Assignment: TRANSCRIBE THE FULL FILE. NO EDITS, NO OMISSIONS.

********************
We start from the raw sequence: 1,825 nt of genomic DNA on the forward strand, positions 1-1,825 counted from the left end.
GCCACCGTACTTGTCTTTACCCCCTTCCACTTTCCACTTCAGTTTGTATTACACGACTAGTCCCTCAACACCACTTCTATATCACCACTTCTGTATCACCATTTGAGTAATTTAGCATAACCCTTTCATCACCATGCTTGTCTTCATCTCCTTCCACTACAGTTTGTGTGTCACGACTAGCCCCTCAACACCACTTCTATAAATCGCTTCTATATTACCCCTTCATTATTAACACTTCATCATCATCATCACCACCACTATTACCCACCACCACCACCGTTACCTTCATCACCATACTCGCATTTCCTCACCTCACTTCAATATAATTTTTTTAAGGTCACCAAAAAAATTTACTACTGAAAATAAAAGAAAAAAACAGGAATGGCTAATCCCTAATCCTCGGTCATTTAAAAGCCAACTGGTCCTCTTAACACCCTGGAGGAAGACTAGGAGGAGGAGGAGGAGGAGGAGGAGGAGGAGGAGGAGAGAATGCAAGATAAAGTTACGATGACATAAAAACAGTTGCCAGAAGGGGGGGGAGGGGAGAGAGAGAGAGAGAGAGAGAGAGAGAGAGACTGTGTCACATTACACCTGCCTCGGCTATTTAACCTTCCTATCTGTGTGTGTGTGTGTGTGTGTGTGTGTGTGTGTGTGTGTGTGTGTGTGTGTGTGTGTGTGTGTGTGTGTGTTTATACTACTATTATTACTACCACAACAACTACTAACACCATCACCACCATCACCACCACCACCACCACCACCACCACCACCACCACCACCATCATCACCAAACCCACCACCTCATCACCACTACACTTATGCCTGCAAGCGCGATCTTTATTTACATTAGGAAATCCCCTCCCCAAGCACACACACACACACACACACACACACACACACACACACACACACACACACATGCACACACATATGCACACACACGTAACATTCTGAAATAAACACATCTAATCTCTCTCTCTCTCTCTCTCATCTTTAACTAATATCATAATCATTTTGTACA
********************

We start from the raw sequence: 1,825 nt of genomic DNA on the forward strand, positions 1-1,825 counted from the left end.
GCCACCGTACTTGTCTTTACCCCCTTCCACTTTCCACTTCAGTTTGTATTACACGACTAGTCCCTCAACACCACTTCTATATCACCACTTCTGTATCACCATTTGAGTAATTTAGCATAACCCTTTCATCACCATGCTTGTCTTCATCTCCTTCCACTACAGTTTGTGTGTCACGACTAGCCCCTCAACACCACTTCTATAAATCGCTTCTATATTACCCCTTCATTATTAACACTTCATCATCATCATCACCACCACTATTACCCACCACCACCACCGTTACCTTCATCACCATACTCGCATTTCCTCACCTCACTTCAATATAATTTTTTTAAGGTCACCAAAAAAATTTACTACTGAAAATAAAAGAAAAAAACAGGAATGGCTAATCCCTAATCCTCGGTCATTTAAAAGCCAACTGGTCCTCTTAACACCCTGGAGGAAGACTAGGAGGAGGAGGAGGAGGAGGAGGAGGAGGAGGAGGAGAGAATGCAAGATAAAGTTACGATGACATAAAAACAGTTGCCAGAAGGGGGGGGAGGGGAGAGAGAGAGAGAGAGAGAGAGAGAGAGAGACTGTGTCACATTACACCTGCCTCGGCTATTTAACCTTCCTATCTGTGTGTGTGTGTGTGTGTGTGTGTGTGTGTGTGTGTGTGTGTGTGTGTGTGTGTGTGTGTGTGTGTGTGTTTATACTACTATTATTACTACCACAACAACTACTAACACCATCACCACCATCACCACCACCACCACCACCACCACCACCACCACCACCACCATCATCACCAAACCCACCACCTCATCACCACTACACTTATGCCTGCAAGCGCGATCTTTATTTACATTAGGAAATCCCCTCCCCAAGCACACACACACACACACACACACACACACACACACACACACACACACACACATGCACACACATATGCACACACACGTAACATTCTGAAATAAACACATCTAATCTCTCTCTCTCTCTCTCTCATCTTTAACTAATATCATAATCATTTTGTACA